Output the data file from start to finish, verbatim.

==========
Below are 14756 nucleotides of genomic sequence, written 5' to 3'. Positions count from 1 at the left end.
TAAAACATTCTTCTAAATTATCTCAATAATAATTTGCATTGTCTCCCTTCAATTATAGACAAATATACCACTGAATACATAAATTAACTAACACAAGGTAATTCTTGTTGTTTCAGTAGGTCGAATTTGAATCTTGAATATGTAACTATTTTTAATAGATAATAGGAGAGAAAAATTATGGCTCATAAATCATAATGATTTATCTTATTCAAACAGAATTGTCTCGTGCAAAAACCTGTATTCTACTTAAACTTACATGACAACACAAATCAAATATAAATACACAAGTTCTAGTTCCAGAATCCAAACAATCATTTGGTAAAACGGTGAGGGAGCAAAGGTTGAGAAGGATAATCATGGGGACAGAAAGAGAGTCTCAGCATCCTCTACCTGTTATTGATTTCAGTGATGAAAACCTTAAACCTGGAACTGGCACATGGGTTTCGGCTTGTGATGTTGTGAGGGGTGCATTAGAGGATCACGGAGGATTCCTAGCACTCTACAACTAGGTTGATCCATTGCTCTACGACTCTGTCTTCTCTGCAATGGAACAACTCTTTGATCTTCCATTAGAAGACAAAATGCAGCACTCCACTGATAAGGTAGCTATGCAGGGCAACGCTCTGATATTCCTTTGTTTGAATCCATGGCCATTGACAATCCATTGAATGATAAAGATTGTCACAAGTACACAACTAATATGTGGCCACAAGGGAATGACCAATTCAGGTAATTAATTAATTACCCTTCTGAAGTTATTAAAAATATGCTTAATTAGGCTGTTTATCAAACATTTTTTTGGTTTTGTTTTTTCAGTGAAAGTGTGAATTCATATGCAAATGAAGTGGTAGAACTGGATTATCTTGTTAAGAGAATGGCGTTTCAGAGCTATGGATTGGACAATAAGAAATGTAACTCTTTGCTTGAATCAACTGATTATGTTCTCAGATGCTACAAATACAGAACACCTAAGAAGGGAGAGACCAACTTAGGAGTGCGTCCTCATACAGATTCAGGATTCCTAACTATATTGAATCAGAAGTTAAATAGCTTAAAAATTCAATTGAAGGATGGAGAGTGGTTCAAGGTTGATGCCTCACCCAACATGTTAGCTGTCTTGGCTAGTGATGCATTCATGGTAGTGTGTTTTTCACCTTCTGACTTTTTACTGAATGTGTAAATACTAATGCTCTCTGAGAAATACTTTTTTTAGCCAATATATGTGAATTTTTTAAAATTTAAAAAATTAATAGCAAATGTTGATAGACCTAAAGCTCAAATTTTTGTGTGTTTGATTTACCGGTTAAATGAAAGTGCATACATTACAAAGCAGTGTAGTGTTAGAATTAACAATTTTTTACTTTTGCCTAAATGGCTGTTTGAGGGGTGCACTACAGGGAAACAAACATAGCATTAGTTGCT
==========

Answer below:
Below are 14756 nucleotides of genomic sequence, written 5' to 3'. Positions count from 1 at the left end.
TAAAACATTCTTCTAAATTATCTCAATAATAATTTGCATTGTCTCCCTTCAATTATAGACAAATATACCACTGAATACATAAATTAACTAACACAAGGTAATTCTTGTTGTTTCAGTAGGTCGAATTTGAATCTTGAATATGTAACTATTTTTAATAGATAATAGGAGAGAAAAATTATGGCTCATAAATCATAATGATTTATCTTATTCAAACAGAATTGTCTCGTGCAAAAACCTGTATTCTACTTAAACTTACATGACAACACAAATCAAATATAAATACACAAGTTCTAGTTCCAGAATCCAAACAATCATTTGGTAAAACGGTGAGGGAGCAAAGGTTGAGAAGGATAATCATGGGGACAGAAAGAGAGTCTCAGCATCCTCTACCTGTTATTGATTTCAGTGATGAAAACCTTAAACCTGGAACTGGCACATGGGTTTCGGCTTGTGATGTTGTGAGGGGTGCATTAGAGGATCACGGAGGATTCCTAGCACTCTACAACTAGGTTGATCCATTGCTCTACGACTCTGTCTTCTCTGCAATGGAACAACTCTTTGATCTTCCATTAGAAGACAAAATGCAGCACTCCACTGATAAGGTAGCTATGCAGGGCAACGCTCTGATATTCCTTTGTTTGAATCCATGGCCATTGACAATCCATTGAATGATAAAGATTGTCACAAGTACACAACTAATATGTGGCCACAAGGGAATGACCAATTCAGGTAATTAATTAATTACCCTTCTGAAGTTATTAAAAATATGCTTAATTAGGCTGTTTATCAAACATTTTTTTGGTTTTGTTTTTTCAGTGAAAGTGTGAATTCATATGCAAATGAAGTGGTAGAACTGGATTATCTTGTTAAGAGAATGGCGTTTCAGAGCTATGGATTGGACAATAAGAAATGTAACTCTTTGCTTGAATCAACTGATTATGTTCTCAGATGCTACAAATACAGAACACCTAAGAAGGGAGAGACCAACTTAGGAGTGCGTCCTCATACAGATTCAGGATTCCTAACTATATTGAATCAGAAGTTAAATAGCTTAAAAATTCAATTGAAGGATGGAGAGTGGTTCAAGGTTGATGCCTCACCCAACATGTTAGCTGTCTTGGCTAGTGATGCATTCATGGTAGTGTGTTTTTCACCTTCTGACTTTTTACTGAATGTGTAAATACTAATGCTCTCTGAGAAATACTTTTTTTAGCCAATATATGTGAATTTTTTAAAATTTAAAAAATTAATAGCAAATGTTGATAGACCTAAAGCTCAAATTTTTGTGTGTTTGATTTACCGGTTAAATGAAAGTGCATACATTACAAAGCAGTGTAGTGTTAGAATTAACAATTTTTTACTTTTGCCTAAATGGCTGTTTGAGGGGTGCACTACAGGGAAACAAACATAGCATTAGTTGCT